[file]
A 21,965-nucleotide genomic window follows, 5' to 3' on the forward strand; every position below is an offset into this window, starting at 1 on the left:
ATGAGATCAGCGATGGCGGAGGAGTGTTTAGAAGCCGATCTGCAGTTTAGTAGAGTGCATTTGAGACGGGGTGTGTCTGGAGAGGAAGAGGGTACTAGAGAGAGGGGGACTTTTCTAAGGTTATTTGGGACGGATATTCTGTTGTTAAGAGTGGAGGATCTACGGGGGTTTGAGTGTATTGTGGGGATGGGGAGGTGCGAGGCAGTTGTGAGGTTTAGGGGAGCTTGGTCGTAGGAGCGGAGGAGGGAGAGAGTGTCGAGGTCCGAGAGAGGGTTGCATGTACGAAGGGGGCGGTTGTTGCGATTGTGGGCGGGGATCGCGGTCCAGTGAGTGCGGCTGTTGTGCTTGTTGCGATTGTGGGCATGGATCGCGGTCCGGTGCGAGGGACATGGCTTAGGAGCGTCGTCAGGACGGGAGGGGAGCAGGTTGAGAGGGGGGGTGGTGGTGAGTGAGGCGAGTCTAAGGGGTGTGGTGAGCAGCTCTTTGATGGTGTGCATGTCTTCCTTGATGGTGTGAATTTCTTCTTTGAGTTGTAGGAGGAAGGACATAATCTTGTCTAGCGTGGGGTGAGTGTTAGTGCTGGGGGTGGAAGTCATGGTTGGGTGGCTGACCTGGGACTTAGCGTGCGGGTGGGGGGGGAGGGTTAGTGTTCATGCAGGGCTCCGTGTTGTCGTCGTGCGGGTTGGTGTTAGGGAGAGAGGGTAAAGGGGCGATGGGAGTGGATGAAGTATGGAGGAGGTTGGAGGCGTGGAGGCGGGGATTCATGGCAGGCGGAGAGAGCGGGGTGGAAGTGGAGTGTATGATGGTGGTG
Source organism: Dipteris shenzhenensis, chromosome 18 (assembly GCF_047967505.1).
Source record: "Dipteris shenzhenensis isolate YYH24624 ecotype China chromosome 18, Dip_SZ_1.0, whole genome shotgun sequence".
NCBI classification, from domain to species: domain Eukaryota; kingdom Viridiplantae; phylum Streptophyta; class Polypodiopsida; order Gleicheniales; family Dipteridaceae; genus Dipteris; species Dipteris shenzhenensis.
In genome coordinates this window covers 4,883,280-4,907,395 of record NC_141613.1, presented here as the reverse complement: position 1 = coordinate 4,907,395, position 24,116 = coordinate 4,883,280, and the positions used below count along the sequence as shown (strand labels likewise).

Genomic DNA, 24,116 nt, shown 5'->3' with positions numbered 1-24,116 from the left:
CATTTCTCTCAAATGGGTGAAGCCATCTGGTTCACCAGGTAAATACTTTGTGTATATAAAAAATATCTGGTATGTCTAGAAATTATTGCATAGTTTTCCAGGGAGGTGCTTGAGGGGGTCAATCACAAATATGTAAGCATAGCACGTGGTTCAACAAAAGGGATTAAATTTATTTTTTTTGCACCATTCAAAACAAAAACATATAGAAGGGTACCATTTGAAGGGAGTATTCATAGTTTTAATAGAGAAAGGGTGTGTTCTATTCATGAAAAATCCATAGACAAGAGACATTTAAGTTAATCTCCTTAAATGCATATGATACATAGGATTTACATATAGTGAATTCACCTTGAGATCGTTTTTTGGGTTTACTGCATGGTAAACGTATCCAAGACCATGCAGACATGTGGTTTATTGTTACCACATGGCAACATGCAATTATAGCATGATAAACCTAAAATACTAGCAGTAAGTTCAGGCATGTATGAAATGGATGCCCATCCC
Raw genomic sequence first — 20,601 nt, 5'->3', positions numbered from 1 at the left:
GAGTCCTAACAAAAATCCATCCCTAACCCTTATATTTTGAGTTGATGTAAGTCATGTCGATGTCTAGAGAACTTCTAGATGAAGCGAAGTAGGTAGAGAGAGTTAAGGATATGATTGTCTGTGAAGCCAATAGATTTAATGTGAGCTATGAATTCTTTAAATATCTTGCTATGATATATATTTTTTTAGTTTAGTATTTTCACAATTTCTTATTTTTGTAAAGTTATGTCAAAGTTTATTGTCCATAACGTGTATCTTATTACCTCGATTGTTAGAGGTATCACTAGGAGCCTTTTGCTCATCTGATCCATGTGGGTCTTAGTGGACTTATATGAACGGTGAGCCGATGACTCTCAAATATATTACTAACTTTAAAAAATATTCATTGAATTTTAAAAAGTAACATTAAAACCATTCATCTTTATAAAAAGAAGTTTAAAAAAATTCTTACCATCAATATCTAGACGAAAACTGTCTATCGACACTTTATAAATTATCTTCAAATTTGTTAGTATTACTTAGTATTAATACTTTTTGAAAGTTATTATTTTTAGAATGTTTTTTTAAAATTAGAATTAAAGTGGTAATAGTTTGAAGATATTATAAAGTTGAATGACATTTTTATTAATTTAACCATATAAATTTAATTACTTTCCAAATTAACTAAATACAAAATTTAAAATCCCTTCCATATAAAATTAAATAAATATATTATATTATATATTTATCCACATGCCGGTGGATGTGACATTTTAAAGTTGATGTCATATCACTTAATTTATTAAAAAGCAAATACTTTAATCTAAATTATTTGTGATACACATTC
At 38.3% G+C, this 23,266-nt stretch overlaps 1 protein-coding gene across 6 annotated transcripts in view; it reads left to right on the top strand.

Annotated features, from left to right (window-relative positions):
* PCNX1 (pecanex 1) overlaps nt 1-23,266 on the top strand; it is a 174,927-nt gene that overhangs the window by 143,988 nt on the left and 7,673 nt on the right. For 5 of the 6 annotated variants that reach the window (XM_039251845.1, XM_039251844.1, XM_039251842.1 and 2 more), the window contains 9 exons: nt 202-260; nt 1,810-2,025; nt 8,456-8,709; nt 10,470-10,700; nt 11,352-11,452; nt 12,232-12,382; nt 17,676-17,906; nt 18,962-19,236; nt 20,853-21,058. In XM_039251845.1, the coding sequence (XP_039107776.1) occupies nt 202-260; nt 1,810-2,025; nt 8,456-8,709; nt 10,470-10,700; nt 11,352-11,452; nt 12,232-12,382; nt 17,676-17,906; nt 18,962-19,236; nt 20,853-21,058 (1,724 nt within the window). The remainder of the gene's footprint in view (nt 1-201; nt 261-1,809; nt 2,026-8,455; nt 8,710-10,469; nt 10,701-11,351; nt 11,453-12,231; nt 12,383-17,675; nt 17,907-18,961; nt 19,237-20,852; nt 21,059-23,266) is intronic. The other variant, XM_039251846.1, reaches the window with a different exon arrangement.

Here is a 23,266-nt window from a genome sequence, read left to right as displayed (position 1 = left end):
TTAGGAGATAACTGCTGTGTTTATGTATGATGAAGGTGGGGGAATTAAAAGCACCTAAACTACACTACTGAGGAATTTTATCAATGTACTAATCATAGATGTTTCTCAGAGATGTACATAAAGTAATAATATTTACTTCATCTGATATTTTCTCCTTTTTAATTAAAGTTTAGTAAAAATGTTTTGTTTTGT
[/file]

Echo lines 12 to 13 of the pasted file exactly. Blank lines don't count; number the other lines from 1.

Annotated features, from left to right (window-relative positions):
* PCNX1 (pecanex 1) overlaps nt 1-23,266 on the top strand; it is a 174,927-nt gene that overhangs the window by 143,988 nt on the left and 7,673 nt on the right. For 5 of the 6 annotated variants that reach the window (XM_039251845.1, XM_039251844.1, XM_039251842.1 and 2 more), the window contains 9 exons: nt 202-260; nt 1,810-2,025; nt 8,456-8,709; nt 10,470-10,700; nt 11,352-11,452; nt 12,232-12,382; nt 17,676-17,906; nt 18,962-19,236; nt 20,853-21,058. In XM_039251845.1, the coding sequence (XP_039107776.1) occupies nt 202-260; nt 1,810-2,025; nt 8,456-8,709; nt 10,470-10,700; nt 11,352-11,452; nt 12,232-12,382; nt 17,676-17,906; nt 18,962-19,236; nt 20,853-21,058 (1,724 nt within the window). The remainder of the gene's footprint in view (nt 1-201; nt 261-1,809; nt 2,026-8,455; nt 8,710-10,469; nt 10,701-11,351; nt 11,453-12,231; nt 12,383-17,675; nt 17,907-18,961; nt 19,237-20,852; nt 21,059-23,266) is intronic. The other variant, XM_039251846.1, reaches the window with a different exon arrangement.